Social media and the fall of Brian Williams

Brian Williams as Willi Vanilli

Brian Williams as Willi Vanilli

Chris Cillizza wrote a short Washington Post piece last Friday entitled “Who had the worst week in Washington? NBC’s Brian Williams.” Cillizza’s op-ed described how NBC Nightly News anchor Brian Williams was taken down by social media. In particular, Williams was placed on six months’ unpaid suspension, and may lose his job permanently, as a direct result of a Facebook comment by helicopter flight engineer Lance Reynolds, who disputed Williams’ oft-repeated story about being on a helicopter that was hit by enemy fire during the Iraq War. The social media takedown of Brian Williams was a keen observation by Cillizza, but social media are responsible for much than just Brian Williams’ job status. The Brian Williams debacle might be remembered as the moment where social media, and the Internet itself, overtook  television.

For example, the three traditional TV networks, NBC, ABC and CBS, garnered about 26.8 million nightly newscast viewers during the week of January 12-16, 2015. “NBC Nightly News with Brian Williams,” the top rated TV network news program, draws about 9.6 million viewers per week. In comparison, as recently as 1980, the year that CNN launched nationwide cable TV news, the network evening news broadcasts garnered 55 million viewers each night. And that was when the U.S. population was about 90 million less than it is now. While many TV news viewers have shifted from the traditional networks to cable, viewership of cable TV is dropping too. Of the cable TV news channels, only Fox News breaks 1 million viewers per day during prime time, and its ratings are down as well.

Instead, Facebook is now a more popular source for political news than CNN or Fox, and Facebook has 1.39 billion users. Likewise, Twitter has 288 million users, with 63 percent using their smartphones as the primary method of access. The way Americans get their news and information has clearly changed.

Don’t forget the power of viral videos as well. For example, John Oliver‘s Net Neutrality segment on his new HBO program “Last Week Tonight” is credited with jump-starting the so far successful effort to convince the Federal Communications Commission to protect a free and open Internet. Oliver’s Net Neutrality segment has been viewed nearly 8 million times on Youtube. And just last Thursday, President Barack Obama, rather than making a stuffy speech for TV from the Oval Office, aired a funny Buzzfeed video designed to convince young Americans to sign up for healthcare coverage under the Affordable Care Act. Obama’s video has over 3.8 million Facebook likes and over 500,000 shares from its main website alone. Additionally, podcasts are a hugely popular alternative to TV, with programs like NPR‘s “Fresh Air” (including the hit “Invisibilia”) garnering 69 million downloads per month and Apple iTunes podcast subscriptions surpassing 1 billion in 2013.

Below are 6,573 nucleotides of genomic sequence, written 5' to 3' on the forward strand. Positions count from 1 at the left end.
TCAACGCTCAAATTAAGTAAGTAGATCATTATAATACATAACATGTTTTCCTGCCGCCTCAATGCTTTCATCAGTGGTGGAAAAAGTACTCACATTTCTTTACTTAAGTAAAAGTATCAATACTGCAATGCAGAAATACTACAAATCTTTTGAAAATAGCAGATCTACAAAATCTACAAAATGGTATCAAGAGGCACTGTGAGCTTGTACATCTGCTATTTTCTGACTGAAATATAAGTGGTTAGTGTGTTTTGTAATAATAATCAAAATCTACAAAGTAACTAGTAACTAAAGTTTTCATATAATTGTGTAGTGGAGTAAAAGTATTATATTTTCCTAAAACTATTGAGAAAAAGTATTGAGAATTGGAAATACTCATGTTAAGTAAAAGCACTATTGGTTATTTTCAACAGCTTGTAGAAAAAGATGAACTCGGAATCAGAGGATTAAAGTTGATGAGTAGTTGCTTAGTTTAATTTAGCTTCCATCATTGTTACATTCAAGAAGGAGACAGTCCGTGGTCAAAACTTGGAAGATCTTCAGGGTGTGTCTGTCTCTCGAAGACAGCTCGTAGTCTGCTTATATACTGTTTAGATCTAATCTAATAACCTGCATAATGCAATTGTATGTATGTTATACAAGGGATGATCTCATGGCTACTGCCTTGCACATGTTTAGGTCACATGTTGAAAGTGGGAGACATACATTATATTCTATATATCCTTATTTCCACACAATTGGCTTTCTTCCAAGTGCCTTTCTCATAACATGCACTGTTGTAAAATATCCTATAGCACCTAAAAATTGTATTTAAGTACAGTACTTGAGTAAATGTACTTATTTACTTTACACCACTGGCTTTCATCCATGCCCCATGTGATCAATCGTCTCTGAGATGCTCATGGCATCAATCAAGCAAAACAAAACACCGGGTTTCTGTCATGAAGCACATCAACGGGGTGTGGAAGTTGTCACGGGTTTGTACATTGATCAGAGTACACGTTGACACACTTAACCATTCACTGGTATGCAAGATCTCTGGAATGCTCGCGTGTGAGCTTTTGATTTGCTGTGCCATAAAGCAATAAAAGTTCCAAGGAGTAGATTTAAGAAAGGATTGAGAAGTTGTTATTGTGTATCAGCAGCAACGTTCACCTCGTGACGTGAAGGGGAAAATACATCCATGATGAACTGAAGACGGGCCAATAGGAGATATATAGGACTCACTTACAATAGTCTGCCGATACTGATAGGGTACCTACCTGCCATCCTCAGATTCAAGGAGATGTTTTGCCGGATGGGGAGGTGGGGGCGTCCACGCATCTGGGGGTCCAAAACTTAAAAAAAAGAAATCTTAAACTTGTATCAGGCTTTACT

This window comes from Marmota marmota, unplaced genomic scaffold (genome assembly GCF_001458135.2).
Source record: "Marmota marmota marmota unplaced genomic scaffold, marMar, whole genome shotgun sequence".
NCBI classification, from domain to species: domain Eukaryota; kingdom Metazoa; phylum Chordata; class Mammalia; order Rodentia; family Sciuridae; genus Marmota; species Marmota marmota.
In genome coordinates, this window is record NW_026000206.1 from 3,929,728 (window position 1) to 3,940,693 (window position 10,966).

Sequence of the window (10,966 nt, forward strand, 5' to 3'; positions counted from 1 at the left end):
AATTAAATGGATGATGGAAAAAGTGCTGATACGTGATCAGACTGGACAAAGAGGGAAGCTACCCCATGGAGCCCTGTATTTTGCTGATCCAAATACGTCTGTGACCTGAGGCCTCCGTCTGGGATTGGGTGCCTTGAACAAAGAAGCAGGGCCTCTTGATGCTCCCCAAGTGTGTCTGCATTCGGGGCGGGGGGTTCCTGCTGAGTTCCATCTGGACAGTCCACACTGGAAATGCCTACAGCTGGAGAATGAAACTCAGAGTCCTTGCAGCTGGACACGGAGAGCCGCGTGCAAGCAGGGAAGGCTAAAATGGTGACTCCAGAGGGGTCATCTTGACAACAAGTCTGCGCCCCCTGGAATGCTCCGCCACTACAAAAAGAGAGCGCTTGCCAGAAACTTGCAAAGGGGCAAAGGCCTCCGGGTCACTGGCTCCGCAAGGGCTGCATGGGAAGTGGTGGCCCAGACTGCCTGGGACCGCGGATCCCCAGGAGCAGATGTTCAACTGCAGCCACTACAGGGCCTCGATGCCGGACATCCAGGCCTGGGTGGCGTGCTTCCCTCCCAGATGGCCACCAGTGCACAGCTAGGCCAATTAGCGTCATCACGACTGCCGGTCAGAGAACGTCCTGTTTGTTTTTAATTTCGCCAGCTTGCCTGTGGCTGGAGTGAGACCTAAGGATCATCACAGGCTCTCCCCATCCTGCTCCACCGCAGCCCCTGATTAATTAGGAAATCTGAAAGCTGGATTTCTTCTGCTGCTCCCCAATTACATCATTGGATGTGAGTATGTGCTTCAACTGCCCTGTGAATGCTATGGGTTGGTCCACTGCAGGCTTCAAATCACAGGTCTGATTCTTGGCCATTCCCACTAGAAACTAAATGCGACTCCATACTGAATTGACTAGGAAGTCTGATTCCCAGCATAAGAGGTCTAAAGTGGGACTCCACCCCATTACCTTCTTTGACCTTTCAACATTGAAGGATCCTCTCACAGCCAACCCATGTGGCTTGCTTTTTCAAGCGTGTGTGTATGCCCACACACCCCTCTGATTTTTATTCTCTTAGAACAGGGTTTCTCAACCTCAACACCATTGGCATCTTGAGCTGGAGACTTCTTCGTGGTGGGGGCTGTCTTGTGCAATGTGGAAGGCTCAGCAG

There’s something else at work here too. In the case of social media and viral videos, each one of us isn’t just a receiver of information. We can be broadcasters as well, by posting and/or sharing items of interest to us. That’s what Lance Reynolds did when he wrote that fateful Facebook comment that took down Brian Williams, and which was viewed and shared many times. Moreover, a lot of social media users applied their Photoshop skills to come up with one of the most devastating mockery campaigns in recent history aimed at Williams, including the hilariously brutal Twitter hashtag #BrianWilliamsMisremembers. In each of these cases, if you set up your Facebook or Twitter network the right way, it can be the greatest news service ever invented, containing not just story headlines, but links to news stories anywhere in the world, brought to you within seconds of their occurrence. With such news and information at your fingertips, who needs Brian Williams and the nightly TV network news?

As these recent trends demonstrate, social media use has huge implications for our political process. However, it’s worth noting that, as with other media, social media are widely used for cat videos (the original Grumpy Cat has over 17.6 million views on YouTube), pornography and other less informative subjects, like “Evolution of Dance” with over 300 million views on YouTube. Just because social media is a revolution doesn’t mean it will make us smarter.

Image by H. Michael Karshis, used under Creative Commons license.

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